Sam Morris / Las Vegas Sun
Sunday, Feb. 3, 2013 | 2:10 a.m.
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Dana White’s cell phone works as mixed martial arts’ version of a storm siren.
When it buzzes right before a post-fight press conference, there’s something major about to fly in the direction of everyone in White’s vicinity. In the case of Saturday night at Mandalay Bay after UFC 156, it was something that failed to show up on anyone’s radar.
The message loomed large after Jose Aldo retained his featherweight championship in a unanimous-decision victory (49-46, 49-46, 48-47) over Frankie Edgar.
“Anthony Pettis said, ‘I want to move 145 and fight Jose Aldo,’” White relayed. “He just texted me 10 minutes ago.”
This is the same Pettis that White promised a lightweight title shot to within the last few days after reflecting on a first-round TKO over Donald Cerrone at UFC on Fox 6. Thing is, Pettis isn’t keen on waiting for the result of the scheduled lightweight championship match between Benson Henderson and Gilbert Melendez in April.
After seeing the way Aldo passed the toughest test of his career to this point, according to White, Pettis would rather face the featherweight champion immediately. Like an afternoon shower that blows in on a day full of clear skies, Aldo was caught off guard by it all.
“That is an interesting fight,” Aldo said through a translator. “I train to fight the best. I respect them all. I think Pettis is almost there with the title shot at his own division but it would be an interesting fight.”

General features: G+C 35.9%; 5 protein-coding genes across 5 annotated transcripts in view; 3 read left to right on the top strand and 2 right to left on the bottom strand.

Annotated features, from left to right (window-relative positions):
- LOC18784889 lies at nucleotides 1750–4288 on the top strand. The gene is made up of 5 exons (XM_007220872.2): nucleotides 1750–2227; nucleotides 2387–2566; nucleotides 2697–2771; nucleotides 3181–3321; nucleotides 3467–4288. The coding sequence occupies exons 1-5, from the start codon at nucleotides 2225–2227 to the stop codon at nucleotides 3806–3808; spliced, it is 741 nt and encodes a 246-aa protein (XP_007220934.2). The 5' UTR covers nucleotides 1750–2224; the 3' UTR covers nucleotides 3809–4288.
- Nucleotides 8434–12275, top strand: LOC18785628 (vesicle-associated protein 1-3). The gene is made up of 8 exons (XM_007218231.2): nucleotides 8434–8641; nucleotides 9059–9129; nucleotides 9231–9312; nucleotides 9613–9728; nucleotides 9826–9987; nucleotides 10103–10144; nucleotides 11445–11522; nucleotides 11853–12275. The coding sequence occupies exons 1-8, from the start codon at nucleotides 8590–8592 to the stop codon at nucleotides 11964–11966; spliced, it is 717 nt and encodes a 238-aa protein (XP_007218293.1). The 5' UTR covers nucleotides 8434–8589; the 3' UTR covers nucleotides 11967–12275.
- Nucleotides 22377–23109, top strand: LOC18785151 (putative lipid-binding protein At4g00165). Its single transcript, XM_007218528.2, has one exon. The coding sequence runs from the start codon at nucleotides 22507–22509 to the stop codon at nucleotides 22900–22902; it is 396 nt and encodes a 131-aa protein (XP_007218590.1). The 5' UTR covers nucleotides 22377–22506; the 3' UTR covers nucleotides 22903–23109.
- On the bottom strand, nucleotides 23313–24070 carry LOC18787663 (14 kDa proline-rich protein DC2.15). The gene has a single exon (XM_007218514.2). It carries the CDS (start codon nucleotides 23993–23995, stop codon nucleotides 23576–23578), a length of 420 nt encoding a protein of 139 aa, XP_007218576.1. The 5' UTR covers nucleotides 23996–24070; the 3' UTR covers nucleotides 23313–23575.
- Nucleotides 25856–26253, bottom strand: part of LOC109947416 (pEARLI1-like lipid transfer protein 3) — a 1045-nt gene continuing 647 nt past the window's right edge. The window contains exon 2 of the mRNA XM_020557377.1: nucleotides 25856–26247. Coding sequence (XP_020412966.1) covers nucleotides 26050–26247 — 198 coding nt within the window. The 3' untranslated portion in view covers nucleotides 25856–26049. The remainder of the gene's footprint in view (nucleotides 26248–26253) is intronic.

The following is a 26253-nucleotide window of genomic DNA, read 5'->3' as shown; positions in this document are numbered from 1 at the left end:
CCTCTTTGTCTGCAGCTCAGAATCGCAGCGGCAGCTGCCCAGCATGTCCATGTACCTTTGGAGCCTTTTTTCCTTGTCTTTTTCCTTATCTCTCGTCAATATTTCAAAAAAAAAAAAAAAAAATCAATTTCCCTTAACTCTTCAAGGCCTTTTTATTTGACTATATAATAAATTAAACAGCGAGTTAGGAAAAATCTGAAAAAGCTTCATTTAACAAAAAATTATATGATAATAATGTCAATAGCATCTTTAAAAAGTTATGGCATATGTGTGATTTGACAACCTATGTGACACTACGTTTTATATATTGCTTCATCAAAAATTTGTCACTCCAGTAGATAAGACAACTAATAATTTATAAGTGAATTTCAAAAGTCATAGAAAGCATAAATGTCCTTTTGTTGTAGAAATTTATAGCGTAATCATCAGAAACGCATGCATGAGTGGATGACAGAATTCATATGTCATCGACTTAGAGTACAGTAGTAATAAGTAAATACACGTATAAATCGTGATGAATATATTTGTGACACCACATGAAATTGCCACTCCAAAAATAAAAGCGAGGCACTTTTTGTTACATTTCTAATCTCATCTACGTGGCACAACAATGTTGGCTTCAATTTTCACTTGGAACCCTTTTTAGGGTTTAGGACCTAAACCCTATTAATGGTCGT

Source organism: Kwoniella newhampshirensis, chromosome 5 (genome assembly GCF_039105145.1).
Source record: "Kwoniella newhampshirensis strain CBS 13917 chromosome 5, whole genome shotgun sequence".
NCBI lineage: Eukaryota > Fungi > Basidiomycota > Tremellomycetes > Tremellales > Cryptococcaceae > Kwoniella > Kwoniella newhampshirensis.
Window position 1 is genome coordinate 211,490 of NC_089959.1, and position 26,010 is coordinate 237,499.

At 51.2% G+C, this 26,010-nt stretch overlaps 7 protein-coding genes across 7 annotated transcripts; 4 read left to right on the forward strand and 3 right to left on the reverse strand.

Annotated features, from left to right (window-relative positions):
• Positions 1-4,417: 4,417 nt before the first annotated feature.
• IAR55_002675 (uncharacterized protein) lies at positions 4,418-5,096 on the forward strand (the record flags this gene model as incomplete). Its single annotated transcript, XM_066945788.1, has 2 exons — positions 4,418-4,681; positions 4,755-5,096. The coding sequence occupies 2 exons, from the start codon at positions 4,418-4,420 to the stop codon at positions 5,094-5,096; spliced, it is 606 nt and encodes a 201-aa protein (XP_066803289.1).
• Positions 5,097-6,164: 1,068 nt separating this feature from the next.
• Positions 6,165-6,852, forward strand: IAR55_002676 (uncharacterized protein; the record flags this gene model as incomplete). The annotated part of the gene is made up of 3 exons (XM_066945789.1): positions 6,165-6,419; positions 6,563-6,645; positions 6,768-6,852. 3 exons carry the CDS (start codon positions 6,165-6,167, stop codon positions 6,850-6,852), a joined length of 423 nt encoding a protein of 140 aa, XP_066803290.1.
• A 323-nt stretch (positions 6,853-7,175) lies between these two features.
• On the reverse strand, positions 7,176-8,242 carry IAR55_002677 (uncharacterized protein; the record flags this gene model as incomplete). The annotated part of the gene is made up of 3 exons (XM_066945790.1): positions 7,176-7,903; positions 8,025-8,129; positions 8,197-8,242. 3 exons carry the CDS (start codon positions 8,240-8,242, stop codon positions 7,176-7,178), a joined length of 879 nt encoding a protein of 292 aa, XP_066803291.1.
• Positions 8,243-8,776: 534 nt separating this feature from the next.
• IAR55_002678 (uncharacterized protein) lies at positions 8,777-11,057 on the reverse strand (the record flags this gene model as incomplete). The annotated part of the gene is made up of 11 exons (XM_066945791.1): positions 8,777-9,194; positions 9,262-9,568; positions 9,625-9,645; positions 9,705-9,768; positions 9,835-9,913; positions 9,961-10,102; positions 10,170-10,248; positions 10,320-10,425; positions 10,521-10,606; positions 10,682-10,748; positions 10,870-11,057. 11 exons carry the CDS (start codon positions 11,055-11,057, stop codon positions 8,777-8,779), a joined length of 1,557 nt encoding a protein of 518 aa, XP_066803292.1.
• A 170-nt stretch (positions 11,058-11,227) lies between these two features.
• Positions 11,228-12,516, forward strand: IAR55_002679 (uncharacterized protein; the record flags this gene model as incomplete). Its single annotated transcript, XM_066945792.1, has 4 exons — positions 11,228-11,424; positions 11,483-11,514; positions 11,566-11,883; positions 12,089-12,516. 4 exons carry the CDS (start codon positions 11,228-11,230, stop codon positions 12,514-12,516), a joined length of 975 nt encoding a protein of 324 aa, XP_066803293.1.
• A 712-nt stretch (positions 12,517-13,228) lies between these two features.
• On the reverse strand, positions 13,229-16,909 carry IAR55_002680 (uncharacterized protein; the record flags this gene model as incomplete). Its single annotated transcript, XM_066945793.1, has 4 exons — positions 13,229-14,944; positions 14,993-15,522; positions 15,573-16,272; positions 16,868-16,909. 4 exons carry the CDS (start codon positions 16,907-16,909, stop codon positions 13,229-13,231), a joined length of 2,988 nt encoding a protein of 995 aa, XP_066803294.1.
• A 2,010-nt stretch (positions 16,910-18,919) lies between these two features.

Looks like Aldo will stay in the featherweight division for the time being. Pettis may have helped answer that question without even knowing it.
Aldo said beating Edgar, the former lightweight champion, might serve as a suitable goodbye to the division he’s reigned over for four years before the fight. Aldo goes through draining weight-cuts to make the 145-pound limit and expressed serious interest in going up to the 155-pound class.
But the fact that he’s established himself as one of the most dominant champions in MMA — Aldo has now won 15 straight bouts and seven title fights — had Aldo re-thinking his position while still in the octagon after beating Edgar.
“I get sick, I get fed up, but all my teammates they help me out,” Aldo said. “At the end of the day, I can make the weight so I’m still here fighting at this weight class.”
The concern the UFC may have encountered with Aldo staying at featherweight is finding him opponents both deserving and recognizable enough. Although legitimate contenders like Ricardo Lamas and Chan Sung Jung are out there, Pettis is better known to fans from his time as the WEC lightweight champion.
Aldo vs. Pettis would likely get advertised as a fight between two of the UFC’s flashiest strikers. Last week in Chicago, Pettis set up the finishing sequence of his fight by running off of the fence to knee Cerrone in the face.
Aldo sprang off the fence late in the Edgar fight himself to fire a Superman punch. Powerful strikes like that were the reason Aldo got by Edgar in a fight that seemed closer than the judges’ scorecards indicated.
Aldo took the first two rounds with ease, but the champion lost speed and power in the later rounds — a recurring and possible side effect of his dramatic weight cuts. Edgar landed most of his strikes in the third, fourth and fifth rounds.
“The scoring was way off,” White said. “It should have been a lot closer than that, but it’s all how you judge the third round. But I do think Aldo won the fight.”
White wants similar challenges for Aldo going forward, and he thinks Pettis is the next opponent to bring that.
Aldo’s not going to seek shelter.
“I will fight anyone,” he said, “whoever they put in front of me.”